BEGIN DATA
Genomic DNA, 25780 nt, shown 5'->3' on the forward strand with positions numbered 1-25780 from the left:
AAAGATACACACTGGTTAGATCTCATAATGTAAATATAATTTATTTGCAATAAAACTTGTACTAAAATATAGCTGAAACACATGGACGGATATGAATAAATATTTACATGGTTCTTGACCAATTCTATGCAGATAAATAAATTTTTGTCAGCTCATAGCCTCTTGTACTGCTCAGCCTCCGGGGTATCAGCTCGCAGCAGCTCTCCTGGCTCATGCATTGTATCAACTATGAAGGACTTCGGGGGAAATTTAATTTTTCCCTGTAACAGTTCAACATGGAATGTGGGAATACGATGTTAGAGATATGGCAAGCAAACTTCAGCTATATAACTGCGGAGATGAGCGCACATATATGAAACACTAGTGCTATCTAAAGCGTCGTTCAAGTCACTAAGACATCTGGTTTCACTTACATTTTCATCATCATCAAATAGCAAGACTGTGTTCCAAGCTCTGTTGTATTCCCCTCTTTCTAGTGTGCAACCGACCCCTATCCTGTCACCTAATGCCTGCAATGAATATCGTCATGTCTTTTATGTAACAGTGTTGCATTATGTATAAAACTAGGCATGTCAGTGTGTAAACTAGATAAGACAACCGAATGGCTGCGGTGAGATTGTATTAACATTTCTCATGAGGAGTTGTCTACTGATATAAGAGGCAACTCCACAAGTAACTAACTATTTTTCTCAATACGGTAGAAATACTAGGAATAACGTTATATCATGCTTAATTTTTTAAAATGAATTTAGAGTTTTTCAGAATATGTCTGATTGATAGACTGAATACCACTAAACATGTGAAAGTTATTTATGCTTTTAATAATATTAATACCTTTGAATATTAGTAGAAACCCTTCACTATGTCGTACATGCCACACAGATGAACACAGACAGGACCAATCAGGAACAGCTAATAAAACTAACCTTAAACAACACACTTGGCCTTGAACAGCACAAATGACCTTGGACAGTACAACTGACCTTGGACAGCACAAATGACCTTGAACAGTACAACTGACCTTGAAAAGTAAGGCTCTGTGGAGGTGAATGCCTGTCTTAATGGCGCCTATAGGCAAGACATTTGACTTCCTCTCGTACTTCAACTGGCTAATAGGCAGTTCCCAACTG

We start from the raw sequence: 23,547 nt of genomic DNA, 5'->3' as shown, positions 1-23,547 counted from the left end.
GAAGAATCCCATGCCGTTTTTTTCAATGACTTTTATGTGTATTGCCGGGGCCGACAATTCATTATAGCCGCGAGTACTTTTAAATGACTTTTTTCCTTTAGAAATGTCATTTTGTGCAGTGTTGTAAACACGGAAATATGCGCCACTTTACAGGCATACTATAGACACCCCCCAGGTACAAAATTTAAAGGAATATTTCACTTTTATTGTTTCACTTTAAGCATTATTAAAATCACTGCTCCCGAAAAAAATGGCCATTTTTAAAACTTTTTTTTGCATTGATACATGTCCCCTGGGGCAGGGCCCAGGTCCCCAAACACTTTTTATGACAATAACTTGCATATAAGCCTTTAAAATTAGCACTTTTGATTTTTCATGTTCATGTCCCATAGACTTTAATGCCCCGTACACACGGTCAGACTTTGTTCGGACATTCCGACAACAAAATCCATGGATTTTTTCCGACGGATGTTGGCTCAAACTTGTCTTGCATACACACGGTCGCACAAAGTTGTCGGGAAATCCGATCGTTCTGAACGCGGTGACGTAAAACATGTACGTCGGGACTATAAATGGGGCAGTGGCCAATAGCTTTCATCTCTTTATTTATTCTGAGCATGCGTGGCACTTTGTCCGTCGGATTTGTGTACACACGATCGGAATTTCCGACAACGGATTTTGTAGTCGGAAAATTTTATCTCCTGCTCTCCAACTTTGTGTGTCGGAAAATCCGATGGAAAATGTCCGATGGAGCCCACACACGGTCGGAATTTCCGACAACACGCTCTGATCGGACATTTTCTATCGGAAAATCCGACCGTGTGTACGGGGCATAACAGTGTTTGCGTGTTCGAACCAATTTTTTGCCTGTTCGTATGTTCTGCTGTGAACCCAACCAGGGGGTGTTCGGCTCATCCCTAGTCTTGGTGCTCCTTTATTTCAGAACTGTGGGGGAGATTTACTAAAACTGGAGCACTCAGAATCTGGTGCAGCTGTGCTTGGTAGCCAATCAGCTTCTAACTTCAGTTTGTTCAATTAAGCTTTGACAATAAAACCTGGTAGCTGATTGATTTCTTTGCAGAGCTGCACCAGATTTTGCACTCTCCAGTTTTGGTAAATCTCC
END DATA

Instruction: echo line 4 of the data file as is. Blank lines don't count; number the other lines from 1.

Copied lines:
GAAGAATCCCATGCCGTTTTTTTCAATGACTTTTATGTGTATTGCCGGGGCCGACAATTCATTATAGCCGCGAGTACTTTTAAATGACTTTTTTCCTTTAGAAATGTCATTTTGTGCAGTGTTGTAAACACGGAAATATGCGCCACTTTACAGGCATACTATAGACACCCCCCAGGTACAAAATTTAAAGGAATATTTCACTTTTATTGTTTCACTTTAAGCATTATTAAAATCACTGCTCCCGAAAAAAATGGCCATTTTTAAAACTTTTTTTTGCATTGATACATGTCCCCTGGGGCAGGGCCCAGGTCCCCAAACACTTTTTATGACAATAACTTGCATATAAGCCTTTAAAATTAGCACTTTTGATTTTTCATGTTCATGTCCCATAGACTTTAATGCCCCGTACACACGGTCAGACTTTGTTCGGACATTCCGACAACAAAATCCATGGATTTTTTCCGACGGATGTTGGCTCAAACTTGTCTTGCATACACACGGTCGCACAAAGTTGTCGGGAAATCCGATCGTTCTGAACGCGGTGACGTAAAACATGTACGTCGGGACTATAAATGGGGCAGTGGCCAATAGCTTTCATCTCTTTATTTATTCTGAGCATGCGTGGCACTTTGTCCGTCGGATTTGTGTACACACGATCGGAATTTCCGACAACGGATTTTGTAGTCGGAAAATTTTATCTCCTGCTCTCCAACTTTGTGTGTCGGAAAATCCGATGGAAAATGTCCGATGGAGCCCACACACGGTCGGAATTTCCGACAACACGCTCTGATCGGACATTTTCTATCGGAAAATCCGACCGTGTGTACGGGGCATAACAGTGTTTGCGTGTTCGAACCAATTTTTTGCCTGTTCGTATGTTCTGCTGTGAACCCAACCAGGGGGTGTTCGGCTCATCCCTAGTCTTGGTGCTCCTTTATTTCAGAACTGTGGGGGAGATTTACTAAAACTGGAGCACTCAGAATCTGGTGCAGCTGTGCTTGGTAGCCAATCAGCTTCTAACTTCAGTTTGTTCAATTAAGCTTTGACAATAAAACCTGGTAGCTGATTGATTTCTTTGCAGAGCTGCACCAGATTTTGCACTCTCCAGTTTTGGTAAATCTCC